Congo attorneys slow legal aid as they face violence and intimidation

George Fominyen – WNN MDG Stories

Women's shelter Democratic Republic of Congo
Women's shelter for victims of sexual abuse Democratic Republic of the Congo, March 2009. Image: Marie Frechon/UN

(WNN) DAKAR: Impoverished people who cannot afford to pay legal fees could face dire times after lawyers in South Kivu province in eastern Congo threatened to suspend legal aid services as a sign of protest against attacks targeting them, analysts have said.

“It would obviously make life more difficult for the many civilians who depend on free and reduced-cost legal services to get help they can’t otherwise afford,” said Laura Seay, a Congo analyst at Morehouse College in the United States.

Five lawyers have been assaulted in the past two months in this restive part of the central African nation plagued by insecurity and human rights violations including sexual violence, with several incidents of mass rape.

The Bar Association in Bukavu, the headquarters of South Kivu, said in a statement that lawyers are being intimidated to prevent them from being involved in sensitive cases that are set to flood the courts very soon, the U.N.-backed Radio Okapi reported on Monday.

There has been an upsurge in assaults and ambushes against civilians by several tribal militia groups, Rwandan Hutu rebels (FDLR ) and some members of the Congolese army (FARDC).

There were attacks on civilians in five localities in South Kivu, with at least four confirmed deaths as well as several torture and looting incidents between Friday and Sunda, Radio Okapi said.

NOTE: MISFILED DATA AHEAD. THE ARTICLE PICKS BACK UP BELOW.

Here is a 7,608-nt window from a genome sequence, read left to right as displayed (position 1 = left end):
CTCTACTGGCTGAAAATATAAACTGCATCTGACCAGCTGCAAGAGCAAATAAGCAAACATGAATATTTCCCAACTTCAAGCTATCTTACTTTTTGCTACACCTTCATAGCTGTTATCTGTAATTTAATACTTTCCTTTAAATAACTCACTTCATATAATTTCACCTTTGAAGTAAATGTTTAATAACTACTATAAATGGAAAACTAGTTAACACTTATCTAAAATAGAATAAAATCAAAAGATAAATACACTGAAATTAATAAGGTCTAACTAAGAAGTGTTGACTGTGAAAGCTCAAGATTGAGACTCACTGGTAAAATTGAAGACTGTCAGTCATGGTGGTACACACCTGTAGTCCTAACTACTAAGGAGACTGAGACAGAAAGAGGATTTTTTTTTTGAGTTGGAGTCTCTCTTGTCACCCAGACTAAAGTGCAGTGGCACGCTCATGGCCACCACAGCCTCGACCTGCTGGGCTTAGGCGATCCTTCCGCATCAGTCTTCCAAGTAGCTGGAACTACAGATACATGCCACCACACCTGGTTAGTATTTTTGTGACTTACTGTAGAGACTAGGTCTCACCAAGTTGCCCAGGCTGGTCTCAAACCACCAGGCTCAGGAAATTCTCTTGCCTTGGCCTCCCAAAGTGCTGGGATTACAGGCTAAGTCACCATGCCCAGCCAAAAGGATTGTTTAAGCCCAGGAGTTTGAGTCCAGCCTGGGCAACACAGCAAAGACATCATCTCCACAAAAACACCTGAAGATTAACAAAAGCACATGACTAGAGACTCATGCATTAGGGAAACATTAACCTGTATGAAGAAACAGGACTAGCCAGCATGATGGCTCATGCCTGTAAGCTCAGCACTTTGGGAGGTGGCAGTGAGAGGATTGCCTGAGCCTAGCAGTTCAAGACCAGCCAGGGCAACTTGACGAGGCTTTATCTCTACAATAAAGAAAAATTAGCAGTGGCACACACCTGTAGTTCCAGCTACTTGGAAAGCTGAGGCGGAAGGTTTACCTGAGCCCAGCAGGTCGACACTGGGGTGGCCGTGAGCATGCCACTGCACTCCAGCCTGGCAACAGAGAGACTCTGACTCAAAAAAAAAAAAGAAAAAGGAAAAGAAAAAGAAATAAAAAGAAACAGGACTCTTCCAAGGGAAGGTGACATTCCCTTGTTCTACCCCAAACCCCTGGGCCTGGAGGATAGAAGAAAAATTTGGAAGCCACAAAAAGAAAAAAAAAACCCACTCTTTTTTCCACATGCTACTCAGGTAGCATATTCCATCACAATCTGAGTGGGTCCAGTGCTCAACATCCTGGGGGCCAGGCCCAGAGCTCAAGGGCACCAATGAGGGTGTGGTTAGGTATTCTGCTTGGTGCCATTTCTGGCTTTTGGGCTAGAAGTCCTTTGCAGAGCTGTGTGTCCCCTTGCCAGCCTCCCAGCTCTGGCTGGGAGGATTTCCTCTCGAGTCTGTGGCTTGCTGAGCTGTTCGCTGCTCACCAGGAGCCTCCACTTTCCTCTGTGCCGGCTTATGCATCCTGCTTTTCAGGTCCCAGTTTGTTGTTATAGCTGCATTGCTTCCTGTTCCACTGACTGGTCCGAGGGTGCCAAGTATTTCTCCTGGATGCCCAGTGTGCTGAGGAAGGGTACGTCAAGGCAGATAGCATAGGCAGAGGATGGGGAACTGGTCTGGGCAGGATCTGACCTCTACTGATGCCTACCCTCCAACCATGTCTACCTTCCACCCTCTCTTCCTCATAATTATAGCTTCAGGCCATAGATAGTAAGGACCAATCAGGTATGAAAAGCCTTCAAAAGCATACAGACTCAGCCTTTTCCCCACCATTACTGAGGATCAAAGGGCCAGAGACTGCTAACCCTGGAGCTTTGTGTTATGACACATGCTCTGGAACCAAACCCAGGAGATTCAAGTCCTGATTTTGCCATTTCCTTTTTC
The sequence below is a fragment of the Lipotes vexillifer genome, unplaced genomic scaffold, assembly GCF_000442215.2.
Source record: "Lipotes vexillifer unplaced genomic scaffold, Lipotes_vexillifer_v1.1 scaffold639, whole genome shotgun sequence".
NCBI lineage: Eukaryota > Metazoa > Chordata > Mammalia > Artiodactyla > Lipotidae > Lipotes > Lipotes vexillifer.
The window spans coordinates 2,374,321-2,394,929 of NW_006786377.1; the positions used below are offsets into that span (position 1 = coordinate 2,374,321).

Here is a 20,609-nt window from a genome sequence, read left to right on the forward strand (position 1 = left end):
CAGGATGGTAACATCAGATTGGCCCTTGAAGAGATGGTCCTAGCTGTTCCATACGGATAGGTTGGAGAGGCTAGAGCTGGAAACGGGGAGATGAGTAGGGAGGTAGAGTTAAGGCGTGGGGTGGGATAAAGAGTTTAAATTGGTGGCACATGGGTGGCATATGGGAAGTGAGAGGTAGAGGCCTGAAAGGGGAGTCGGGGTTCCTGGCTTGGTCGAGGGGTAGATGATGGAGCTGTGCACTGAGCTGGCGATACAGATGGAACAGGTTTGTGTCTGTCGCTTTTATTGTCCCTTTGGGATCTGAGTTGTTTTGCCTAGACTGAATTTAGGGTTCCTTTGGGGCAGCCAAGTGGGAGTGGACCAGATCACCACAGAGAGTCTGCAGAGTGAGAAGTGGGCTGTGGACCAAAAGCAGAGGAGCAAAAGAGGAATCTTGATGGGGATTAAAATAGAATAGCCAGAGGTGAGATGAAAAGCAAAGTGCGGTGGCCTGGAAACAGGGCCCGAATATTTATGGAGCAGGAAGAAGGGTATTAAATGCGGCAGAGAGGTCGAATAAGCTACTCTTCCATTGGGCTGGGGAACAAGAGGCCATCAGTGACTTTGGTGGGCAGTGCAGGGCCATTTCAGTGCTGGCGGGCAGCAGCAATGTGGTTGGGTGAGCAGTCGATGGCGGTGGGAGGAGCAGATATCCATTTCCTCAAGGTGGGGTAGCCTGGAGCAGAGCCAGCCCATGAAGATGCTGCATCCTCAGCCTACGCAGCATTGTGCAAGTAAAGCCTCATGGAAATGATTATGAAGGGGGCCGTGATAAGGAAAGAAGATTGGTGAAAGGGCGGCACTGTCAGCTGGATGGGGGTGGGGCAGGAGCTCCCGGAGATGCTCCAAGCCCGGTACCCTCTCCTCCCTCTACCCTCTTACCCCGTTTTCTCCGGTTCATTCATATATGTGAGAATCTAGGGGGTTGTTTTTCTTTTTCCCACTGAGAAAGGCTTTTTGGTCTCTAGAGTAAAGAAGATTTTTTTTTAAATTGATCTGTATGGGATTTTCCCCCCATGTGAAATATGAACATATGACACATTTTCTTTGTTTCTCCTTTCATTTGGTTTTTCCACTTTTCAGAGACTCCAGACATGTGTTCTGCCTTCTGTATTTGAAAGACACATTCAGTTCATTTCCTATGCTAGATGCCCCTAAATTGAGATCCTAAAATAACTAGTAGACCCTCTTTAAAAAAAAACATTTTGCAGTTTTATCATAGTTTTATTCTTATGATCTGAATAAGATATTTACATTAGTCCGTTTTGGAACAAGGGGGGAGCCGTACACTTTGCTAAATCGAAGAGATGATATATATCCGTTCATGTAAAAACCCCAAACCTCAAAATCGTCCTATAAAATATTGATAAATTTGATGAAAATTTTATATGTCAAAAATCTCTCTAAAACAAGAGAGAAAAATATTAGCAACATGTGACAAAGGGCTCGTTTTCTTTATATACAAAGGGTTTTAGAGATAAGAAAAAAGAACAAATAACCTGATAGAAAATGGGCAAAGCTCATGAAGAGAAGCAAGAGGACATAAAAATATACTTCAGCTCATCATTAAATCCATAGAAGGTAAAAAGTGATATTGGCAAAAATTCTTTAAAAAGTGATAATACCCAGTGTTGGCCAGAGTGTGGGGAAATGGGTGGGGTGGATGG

Experts say corruption in the legal system means few people are punished, giving rise to impunity and popular mistrust of the judicial system.

“Most Congolese judges sell their decision to the highest bidder, and poor people cannot compete with wealthy businessmen, soldiers or merchants,” Seay told TrustLaw.

Civil society groups are concerned about the rise in violence against civilians, especially lawyers, journalists and activists attempting to change Congolese society in the run up to presidential elections due in November.

“If they continue to be targeted, it will have a chilling effect on free speech and on DRC’s democratic development,” Seay said.

South Kivu, and particularly its chief town of Bukavu, has thousands of pro-democracy activists and thinkers and its citizens are not afraid to dissent, to stage protests, or to educate the public through several civil society radio stations, street theatre and in the city’s religious institutions, experts say.

(Editing by Rebekah Curtis)

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